Hyundai’s Self-Cleaning ADAS Camera Solves a Classic Autonomy Problem
Hyundai’s new rotating camera housing wipes away dirt from a car’s exterior cameras.
If you've ever driven in the middle of a heavy downpour without proper working wipers, you know how difficult it can be to see out of your windshield. Sure, hydrophobic coatings exist, but those can only do so much to clear water and debris from your line of sight. Much like our eyes, a modern car's exterior cameras have a hard time seeing through these adverse conditions.
That's a hard sell for automakers looking to push autonomy-based driver aids. From basic lane-keeping all the way up to "Full Self-Driving," manufacturers have been racing to put the most capable driver aids in cars for the lowest cost, and they primarily involve cameras. Now, Hyundai and Kia have unveiled a device that solves one of a camera-based Advanced Driver Assistance System's (ADAS) biggest drawbacks: vision blinded by superficial debris.
The tech to clean a camera isn't exactly new. The BMW iX, for example, uses pop-out sprayer nozzles to wash debris from the lenses of the front and back sensors. But these sprayers may not wash the debris from the lens in its entirety, and they also risk temporarily obstructing the camera's vision by occluding the lens with liquid, or perhaps water spots from improper drying.
Hyundai's approach is a bit different. To solve the problem, the automaker built a large encased unit that houses a camera behind a rotating housing. At the front of the housing is a glass lens that protects the delicate camera behind it. This glass lens is the part that takes the beating from the elements.
When the outer lens becomes dirty, it needs to be cleaned. That's no different than any other vehicle with an imaging sensor on the exterior of the car (including those with built-in cleaning mechanisms like the iX). Rather than simply spraying the lens and letting it air-dry, Hyundai's mechanism employs the use of a small wiper blade that runs across the surface of the exterior glass. When the car's software determines that the camera becomes blocked due to debris, it will first spray the lens and then rotate only the outermost lens while the wiper remains stationary. This allows the wiper to act like a squeegee, dislodging debris and wiping off water for a clearer picture of the vehicle's surroundings.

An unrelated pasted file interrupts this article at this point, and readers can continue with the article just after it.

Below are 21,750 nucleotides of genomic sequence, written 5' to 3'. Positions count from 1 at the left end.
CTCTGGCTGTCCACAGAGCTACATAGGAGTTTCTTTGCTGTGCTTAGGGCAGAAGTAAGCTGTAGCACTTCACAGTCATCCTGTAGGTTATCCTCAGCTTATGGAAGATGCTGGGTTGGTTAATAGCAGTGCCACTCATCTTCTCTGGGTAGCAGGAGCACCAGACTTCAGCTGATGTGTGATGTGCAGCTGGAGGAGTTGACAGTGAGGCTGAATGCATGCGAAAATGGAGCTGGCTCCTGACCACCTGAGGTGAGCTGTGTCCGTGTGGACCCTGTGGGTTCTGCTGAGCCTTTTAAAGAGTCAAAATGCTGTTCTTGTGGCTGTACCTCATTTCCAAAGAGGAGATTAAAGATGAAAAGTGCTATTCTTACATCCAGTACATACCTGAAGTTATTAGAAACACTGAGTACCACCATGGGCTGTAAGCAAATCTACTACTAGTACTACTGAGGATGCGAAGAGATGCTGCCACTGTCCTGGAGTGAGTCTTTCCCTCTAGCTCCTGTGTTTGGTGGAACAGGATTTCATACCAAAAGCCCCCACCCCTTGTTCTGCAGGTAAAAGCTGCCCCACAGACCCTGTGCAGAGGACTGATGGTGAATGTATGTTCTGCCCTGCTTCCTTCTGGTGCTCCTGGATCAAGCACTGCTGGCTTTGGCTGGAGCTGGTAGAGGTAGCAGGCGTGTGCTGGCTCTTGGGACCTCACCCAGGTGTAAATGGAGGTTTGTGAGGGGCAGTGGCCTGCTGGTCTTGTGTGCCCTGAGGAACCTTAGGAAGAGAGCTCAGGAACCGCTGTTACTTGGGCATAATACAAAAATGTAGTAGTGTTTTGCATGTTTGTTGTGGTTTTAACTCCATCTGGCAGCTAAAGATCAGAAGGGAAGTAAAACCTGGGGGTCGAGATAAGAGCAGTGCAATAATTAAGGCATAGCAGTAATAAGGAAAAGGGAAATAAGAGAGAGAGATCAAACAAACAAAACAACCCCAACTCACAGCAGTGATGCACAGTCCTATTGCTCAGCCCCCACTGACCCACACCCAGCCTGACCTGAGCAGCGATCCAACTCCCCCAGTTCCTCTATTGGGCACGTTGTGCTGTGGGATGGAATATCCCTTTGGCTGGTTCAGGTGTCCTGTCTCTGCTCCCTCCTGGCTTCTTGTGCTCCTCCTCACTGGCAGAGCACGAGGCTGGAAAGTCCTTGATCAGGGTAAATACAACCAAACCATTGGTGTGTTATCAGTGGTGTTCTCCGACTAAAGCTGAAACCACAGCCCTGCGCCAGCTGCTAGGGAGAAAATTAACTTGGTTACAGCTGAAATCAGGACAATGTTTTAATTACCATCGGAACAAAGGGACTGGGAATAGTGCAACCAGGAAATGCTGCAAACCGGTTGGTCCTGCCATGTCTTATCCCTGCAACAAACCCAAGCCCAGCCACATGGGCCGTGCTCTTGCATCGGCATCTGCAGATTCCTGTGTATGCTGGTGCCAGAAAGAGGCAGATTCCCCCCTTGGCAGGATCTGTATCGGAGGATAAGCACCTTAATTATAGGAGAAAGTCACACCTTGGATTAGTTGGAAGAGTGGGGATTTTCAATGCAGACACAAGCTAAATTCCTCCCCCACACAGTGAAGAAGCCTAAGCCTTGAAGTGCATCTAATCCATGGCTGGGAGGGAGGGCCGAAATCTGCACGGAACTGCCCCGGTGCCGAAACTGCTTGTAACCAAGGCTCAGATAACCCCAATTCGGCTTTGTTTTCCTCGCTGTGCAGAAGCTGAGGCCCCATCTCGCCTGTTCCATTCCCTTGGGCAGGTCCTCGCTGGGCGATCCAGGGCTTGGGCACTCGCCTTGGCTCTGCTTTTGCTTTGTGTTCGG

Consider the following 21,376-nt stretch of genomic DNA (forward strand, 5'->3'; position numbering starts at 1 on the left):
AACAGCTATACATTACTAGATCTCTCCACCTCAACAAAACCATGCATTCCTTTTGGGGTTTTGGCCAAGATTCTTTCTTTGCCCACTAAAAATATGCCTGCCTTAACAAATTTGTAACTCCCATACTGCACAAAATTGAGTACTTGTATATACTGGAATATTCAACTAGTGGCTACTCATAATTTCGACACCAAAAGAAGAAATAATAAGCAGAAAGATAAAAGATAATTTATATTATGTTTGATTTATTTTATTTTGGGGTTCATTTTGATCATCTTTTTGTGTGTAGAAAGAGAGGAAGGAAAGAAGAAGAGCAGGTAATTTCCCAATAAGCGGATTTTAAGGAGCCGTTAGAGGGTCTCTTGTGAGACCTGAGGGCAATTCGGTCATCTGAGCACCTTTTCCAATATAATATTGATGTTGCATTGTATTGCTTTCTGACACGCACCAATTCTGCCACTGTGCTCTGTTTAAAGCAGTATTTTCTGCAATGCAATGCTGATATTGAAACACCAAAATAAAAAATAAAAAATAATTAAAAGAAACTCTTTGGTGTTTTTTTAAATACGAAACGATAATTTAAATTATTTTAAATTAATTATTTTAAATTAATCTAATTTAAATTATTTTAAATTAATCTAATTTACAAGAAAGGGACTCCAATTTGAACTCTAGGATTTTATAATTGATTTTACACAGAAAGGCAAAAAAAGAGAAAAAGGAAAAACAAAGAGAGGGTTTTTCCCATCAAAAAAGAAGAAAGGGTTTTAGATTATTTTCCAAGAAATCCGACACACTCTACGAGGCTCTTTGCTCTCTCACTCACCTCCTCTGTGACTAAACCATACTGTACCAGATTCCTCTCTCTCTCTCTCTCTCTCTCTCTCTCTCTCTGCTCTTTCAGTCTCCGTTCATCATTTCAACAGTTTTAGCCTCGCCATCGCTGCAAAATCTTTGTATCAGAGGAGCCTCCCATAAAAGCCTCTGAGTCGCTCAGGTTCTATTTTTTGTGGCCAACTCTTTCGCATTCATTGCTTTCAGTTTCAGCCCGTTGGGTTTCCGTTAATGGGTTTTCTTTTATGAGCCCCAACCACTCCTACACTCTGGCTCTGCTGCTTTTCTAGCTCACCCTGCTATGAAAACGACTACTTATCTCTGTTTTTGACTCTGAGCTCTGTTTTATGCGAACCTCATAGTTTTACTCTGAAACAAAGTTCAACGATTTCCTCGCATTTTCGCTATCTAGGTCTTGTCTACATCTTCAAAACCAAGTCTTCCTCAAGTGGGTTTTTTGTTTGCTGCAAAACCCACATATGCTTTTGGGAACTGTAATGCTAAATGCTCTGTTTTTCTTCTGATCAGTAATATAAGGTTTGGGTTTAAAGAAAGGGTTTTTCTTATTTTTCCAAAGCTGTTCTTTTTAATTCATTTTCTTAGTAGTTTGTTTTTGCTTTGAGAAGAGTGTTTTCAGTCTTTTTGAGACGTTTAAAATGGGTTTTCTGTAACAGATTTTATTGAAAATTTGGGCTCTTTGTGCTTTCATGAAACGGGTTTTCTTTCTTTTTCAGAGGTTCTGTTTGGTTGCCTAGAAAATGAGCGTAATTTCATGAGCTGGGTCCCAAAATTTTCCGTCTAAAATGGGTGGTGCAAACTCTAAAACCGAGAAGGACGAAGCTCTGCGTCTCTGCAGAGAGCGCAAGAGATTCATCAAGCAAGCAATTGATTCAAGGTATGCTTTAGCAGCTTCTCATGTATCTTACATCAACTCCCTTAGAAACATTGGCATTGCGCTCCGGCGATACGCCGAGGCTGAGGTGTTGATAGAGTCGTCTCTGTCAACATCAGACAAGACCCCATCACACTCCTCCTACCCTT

Hyundai's method seems like such a simple solution to a problem that so many camera-equipped vehicles have faced thus far, that has yet to be solved. And we're not just talking backup cameras, either. As vehicles are advancing in technology, automakers across the globe are in a race to find a way to build cars that drive themselves—or, at least build a car that can lift the bulk of responsibility off of the driver.
That feat has proven to be incredibly expensive for OEMs, especially since tier-one components like lidar sensors can cost thousands of dollars. Vision-based sensors are significantly cheaper, but they come with a number of downsides. Alone, monocular cameras can't provide native depth measurements—it's like closing your eyes and trying to grab something in front of you. That means vehicles have to be equipped with multiple cameras in order to sense depth accurately. This solution is still cheaper than cramming a car full of lidar and high-definition radar sensors, though.
A downside of vision-only-based systems is overall accuracy. Tesla, for example, has been trying to solve self-driving for the better part of a decade almost exclusively with a vision-based sensor suite. In fact, CEO Elon Musk has called lidar, an industry staple of the autonomous vehicle industry, a crutch. However, Tesla's vision-based vehicles often fall victim to camera occlusion due to water droplets, dust, and debris that block the sensors from doing their job.
Now, it's important to note that Hyundai's new tech is just a concept at this point. The automaker has built working models but has yet to put them through a series of tests to determine if they're both reliable and durable enough to make it to market. Should the system seem viable enough, it could prove to be a huge step forward for automakers looking to break down the barriers between Level 2, Level 3, and Level 4 ADAS systems using cameras alone.
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